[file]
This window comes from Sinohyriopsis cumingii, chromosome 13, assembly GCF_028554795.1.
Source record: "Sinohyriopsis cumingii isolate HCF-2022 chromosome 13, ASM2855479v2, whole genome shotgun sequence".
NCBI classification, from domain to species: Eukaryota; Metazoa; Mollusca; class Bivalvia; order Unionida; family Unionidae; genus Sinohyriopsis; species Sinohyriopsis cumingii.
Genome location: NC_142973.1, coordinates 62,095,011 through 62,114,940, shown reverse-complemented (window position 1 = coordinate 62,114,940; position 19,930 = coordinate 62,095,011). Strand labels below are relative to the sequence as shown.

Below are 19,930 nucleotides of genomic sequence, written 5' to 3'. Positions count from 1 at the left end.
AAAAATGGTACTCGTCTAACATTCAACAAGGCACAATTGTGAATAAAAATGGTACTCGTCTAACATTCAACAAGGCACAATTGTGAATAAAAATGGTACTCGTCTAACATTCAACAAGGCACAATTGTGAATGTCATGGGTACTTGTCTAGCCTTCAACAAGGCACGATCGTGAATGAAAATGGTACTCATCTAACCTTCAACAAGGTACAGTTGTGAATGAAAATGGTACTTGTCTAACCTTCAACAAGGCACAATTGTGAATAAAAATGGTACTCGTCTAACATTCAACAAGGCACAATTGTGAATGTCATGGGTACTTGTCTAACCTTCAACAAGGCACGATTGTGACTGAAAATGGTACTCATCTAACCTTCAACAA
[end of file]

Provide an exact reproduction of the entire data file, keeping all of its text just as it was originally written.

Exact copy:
This window comes from Sinohyriopsis cumingii, chromosome 13, assembly GCF_028554795.1.
Source record: "Sinohyriopsis cumingii isolate HCF-2022 chromosome 13, ASM2855479v2, whole genome shotgun sequence".
NCBI classification, from domain to species: Eukaryota; Metazoa; Mollusca; class Bivalvia; order Unionida; family Unionidae; genus Sinohyriopsis; species Sinohyriopsis cumingii.
Genome location: NC_142973.1, coordinates 62,095,011 through 62,114,940, shown reverse-complemented (window position 1 = coordinate 62,114,940; position 19,930 = coordinate 62,095,011). Strand labels below are relative to the sequence as shown.

Below are 19,930 nucleotides of genomic sequence, written 5' to 3'. Positions count from 1 at the left end.
AAAAATGGTACTCGTCTAACATTCAACAAGGCACAATTGTGAATAAAAATGGTACTCGTCTAACATTCAACAAGGCACAATTGTGAATAAAAATGGTACTCGTCTAACATTCAACAAGGCACAATTGTGAATGTCATGGGTACTTGTCTAGCCTTCAACAAGGCACGATCGTGAATGAAAATGGTACTCATCTAACCTTCAACAAGGTACAGTTGTGAATGAAAATGGTACTTGTCTAACCTTCAACAAGGCACAATTGTGAATAAAAATGGTACTCGTCTAACATTCAACAAGGCACAATTGTGAATGTCATGGGTACTTGTCTAACCTTCAACAAGGCACGATTGTGACTGAAAATGGTACTCATCTAACCTTCAACAA